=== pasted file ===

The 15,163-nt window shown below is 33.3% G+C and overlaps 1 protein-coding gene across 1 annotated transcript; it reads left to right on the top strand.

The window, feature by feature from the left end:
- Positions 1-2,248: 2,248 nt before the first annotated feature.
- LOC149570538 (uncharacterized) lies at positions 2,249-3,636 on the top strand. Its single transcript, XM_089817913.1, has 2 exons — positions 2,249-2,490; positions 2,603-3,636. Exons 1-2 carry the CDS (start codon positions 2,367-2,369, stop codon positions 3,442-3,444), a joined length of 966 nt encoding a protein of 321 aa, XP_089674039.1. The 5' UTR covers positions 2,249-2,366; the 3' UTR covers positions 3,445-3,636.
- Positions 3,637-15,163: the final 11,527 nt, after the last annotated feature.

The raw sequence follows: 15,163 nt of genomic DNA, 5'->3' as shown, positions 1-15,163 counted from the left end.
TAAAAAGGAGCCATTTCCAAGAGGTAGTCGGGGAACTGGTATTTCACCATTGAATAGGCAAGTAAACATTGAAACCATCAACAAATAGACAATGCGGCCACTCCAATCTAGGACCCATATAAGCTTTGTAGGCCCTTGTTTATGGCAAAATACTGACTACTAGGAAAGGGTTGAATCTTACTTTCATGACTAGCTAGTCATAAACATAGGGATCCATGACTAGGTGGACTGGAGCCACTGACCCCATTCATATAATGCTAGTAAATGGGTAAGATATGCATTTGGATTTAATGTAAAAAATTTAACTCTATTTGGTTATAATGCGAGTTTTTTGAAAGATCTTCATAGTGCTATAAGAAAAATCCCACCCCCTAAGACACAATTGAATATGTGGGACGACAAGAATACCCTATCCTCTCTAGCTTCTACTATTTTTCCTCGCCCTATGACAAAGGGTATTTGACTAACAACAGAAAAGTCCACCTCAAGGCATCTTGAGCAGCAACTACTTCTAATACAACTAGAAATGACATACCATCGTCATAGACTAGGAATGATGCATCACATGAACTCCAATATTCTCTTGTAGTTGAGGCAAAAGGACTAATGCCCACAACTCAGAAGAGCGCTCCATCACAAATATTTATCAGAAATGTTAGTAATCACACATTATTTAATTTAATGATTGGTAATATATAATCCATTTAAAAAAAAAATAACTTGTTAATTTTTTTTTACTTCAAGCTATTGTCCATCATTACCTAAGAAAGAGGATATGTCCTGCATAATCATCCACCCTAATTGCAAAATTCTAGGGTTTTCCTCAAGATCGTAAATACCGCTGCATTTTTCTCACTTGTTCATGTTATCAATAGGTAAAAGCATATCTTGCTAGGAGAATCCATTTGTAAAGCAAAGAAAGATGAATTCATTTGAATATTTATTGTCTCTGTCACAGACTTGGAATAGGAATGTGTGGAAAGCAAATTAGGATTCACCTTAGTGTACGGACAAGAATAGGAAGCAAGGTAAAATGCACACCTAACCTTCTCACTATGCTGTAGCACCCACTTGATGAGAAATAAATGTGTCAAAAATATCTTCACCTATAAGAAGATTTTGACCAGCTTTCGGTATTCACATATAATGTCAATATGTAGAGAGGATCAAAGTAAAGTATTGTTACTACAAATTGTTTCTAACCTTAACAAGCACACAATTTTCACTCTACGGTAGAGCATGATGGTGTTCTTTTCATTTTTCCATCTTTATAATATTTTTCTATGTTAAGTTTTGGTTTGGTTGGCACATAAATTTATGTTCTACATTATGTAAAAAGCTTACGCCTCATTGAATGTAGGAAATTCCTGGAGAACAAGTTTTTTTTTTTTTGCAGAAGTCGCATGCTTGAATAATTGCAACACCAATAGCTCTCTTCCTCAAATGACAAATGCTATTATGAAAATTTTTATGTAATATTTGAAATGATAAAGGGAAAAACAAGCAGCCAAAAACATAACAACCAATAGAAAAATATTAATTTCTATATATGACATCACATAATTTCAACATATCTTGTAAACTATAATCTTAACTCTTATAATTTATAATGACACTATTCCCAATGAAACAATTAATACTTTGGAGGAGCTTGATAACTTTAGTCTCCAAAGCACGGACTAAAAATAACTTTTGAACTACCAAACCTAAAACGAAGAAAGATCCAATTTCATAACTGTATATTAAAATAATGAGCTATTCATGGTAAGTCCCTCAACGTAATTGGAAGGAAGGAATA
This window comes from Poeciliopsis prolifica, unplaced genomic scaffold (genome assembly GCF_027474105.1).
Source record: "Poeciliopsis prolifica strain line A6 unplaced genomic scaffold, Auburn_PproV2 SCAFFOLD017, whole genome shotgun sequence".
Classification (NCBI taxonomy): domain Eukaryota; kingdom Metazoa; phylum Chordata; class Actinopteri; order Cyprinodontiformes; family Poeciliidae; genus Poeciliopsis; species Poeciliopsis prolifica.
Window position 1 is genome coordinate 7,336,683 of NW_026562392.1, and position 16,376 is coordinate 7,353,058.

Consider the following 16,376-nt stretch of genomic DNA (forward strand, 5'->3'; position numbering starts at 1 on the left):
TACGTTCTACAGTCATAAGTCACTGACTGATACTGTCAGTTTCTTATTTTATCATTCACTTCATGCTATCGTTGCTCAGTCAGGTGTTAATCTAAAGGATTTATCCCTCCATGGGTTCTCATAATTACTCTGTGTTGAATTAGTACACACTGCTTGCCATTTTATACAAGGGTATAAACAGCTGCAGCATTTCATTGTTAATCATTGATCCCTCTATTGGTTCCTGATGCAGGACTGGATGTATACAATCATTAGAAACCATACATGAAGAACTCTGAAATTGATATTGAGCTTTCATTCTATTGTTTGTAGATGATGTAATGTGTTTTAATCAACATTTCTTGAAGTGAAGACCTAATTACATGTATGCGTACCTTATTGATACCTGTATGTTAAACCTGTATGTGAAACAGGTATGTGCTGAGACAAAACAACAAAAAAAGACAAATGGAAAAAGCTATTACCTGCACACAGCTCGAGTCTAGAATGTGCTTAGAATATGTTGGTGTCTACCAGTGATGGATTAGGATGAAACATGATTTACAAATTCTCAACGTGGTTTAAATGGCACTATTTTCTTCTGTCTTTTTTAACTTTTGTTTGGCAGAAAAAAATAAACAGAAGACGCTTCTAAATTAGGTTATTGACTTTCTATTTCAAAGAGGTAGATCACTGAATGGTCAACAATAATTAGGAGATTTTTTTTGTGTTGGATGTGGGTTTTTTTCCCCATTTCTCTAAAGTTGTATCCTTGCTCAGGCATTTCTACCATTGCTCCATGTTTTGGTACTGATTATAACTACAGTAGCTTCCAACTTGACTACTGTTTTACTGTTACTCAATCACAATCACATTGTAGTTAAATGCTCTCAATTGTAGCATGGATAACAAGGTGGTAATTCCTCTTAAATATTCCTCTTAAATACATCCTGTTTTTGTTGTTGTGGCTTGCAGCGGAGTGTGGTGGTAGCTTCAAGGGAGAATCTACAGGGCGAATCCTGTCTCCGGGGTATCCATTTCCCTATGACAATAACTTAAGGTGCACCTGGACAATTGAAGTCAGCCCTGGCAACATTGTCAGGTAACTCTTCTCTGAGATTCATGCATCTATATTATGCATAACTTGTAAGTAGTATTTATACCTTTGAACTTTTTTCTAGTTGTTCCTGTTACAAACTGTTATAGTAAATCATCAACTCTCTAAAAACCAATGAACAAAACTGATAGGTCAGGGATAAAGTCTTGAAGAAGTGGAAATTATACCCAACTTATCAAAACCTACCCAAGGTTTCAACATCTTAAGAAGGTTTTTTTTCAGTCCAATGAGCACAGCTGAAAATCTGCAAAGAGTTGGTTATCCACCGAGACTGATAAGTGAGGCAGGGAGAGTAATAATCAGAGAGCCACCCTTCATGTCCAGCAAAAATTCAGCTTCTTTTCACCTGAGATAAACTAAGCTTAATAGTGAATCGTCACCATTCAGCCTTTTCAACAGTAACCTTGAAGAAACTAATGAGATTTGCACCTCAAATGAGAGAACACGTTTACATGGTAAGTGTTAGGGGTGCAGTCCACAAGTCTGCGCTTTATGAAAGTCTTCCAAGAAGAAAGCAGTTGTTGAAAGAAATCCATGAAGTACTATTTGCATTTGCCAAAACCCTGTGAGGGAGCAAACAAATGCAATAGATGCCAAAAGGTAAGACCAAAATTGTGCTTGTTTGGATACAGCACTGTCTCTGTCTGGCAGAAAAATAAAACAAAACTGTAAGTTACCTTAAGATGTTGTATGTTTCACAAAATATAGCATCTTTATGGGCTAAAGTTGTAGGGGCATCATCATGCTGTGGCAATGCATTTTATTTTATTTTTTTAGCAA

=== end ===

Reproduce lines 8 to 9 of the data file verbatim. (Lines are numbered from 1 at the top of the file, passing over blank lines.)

This window comes from Poeciliopsis prolifica, unplaced genomic scaffold (genome assembly GCF_027474105.1).
Source record: "Poeciliopsis prolifica strain line A6 unplaced genomic scaffold, Auburn_PproV2 SCAFFOLD017, whole genome shotgun sequence".